Last month, Microsoft announced Bash on Ubuntu on Windows which enables native Linux ELF64 binaries to run on Windows via the Windows Subsystem for Linux (WSL). WSL was developed by the Microsoft Windows Kernel team. Since the announcement was made last month, many people were interested in knowing how kernel team build this subsystem. Microsoft recently started a blog post series where they will provide an overview of WSL that will answer the common questions around Windows Subsystem for Linux.
WSL is a collection of components that enables native Linux ELF64 binaries to run on Windows. It contains both user mode and kernel mode components. It is primarily comprised of:
- User mode session manager service that handles the Linux instance life cycle
- Pico provider drivers (lxss.sys, lxcore.sys) that emulate a Linux kernel by translating Linux syscalls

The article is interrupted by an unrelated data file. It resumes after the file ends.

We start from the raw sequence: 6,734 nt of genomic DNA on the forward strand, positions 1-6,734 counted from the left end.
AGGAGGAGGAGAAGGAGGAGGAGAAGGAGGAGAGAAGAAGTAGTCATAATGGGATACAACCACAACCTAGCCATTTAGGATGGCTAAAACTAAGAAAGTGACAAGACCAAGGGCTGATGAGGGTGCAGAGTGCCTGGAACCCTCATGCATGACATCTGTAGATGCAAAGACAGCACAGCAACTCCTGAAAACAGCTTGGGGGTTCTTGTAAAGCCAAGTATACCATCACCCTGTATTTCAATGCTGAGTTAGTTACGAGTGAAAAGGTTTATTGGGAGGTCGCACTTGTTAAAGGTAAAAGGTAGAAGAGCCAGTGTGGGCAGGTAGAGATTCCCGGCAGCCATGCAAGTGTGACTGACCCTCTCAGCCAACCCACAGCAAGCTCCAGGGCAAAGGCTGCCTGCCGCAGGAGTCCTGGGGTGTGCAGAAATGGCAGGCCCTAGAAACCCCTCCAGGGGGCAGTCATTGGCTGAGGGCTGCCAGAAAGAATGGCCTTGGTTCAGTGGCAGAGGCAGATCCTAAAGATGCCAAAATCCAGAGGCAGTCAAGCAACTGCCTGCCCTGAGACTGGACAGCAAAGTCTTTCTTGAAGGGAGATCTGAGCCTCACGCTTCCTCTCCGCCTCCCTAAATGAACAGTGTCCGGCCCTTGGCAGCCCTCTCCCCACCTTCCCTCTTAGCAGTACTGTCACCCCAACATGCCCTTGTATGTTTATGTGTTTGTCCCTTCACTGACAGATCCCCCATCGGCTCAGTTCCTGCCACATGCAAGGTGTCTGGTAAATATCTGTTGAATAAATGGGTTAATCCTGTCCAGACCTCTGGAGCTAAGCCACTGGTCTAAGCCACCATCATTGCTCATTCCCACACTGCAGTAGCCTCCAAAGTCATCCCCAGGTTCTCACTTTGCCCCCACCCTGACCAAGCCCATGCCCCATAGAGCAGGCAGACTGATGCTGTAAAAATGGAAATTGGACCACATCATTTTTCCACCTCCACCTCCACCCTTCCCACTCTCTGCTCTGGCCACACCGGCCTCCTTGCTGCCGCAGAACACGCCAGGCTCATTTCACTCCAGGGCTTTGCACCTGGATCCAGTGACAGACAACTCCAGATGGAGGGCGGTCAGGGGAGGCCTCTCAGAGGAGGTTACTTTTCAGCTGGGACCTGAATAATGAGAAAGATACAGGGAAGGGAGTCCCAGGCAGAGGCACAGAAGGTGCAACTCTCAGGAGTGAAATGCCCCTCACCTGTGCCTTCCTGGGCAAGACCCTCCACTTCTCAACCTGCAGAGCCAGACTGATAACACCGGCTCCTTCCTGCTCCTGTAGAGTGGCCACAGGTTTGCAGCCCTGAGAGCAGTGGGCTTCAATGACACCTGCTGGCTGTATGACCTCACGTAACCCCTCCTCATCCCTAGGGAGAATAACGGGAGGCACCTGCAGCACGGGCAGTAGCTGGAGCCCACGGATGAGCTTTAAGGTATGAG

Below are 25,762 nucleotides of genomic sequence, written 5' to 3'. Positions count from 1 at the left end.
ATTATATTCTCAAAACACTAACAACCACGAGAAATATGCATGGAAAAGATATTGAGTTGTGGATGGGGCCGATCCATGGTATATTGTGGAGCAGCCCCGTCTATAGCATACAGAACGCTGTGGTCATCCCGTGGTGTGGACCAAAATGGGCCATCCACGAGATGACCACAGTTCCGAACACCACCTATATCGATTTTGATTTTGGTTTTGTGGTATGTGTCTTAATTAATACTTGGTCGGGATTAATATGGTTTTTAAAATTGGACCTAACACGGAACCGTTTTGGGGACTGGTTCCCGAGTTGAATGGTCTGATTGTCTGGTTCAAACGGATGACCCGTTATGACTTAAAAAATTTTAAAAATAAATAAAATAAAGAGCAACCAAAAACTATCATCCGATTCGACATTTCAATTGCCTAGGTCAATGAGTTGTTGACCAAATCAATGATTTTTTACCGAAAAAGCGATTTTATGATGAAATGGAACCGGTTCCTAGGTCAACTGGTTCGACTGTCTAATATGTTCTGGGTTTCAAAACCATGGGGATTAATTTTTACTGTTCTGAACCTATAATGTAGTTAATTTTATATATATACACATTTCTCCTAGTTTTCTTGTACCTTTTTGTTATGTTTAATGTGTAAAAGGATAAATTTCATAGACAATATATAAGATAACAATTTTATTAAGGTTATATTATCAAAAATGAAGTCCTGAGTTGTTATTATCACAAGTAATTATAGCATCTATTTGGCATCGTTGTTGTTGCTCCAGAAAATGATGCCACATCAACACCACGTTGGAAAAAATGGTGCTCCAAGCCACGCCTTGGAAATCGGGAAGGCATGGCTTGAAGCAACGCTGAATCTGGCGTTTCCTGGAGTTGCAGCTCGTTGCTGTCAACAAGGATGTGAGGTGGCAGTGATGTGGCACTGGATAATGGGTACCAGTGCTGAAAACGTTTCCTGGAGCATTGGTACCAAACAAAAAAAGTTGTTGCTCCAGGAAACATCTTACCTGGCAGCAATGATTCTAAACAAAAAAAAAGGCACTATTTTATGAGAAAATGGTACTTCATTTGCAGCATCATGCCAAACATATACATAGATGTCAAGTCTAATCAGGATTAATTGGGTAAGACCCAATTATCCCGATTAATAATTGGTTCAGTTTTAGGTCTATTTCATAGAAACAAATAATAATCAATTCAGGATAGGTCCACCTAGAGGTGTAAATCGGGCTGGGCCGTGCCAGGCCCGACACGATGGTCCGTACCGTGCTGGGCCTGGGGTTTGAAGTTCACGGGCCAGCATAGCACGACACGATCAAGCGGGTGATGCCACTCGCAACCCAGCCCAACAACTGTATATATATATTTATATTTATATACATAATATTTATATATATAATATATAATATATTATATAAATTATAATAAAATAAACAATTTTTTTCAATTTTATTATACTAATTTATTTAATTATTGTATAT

- Pico processes that host the unmodified user mode Linux (e.g. /bin/bash)
It is the space between the user mode Linux binaries and the Windows kernel components where the magic happens. By placing unmodified Linux binaries in Pico processes we enable Linux system calls to be directed into the Windows kernel. The lxss.sys and lxcore.sys drivers translate the Linux system calls into NT APIs and emulate the Linux kernel.
Read the full post here. In the below video Deepu Thomas from Windows team lays down the real scoop behind the Windows Subsystem for Linux.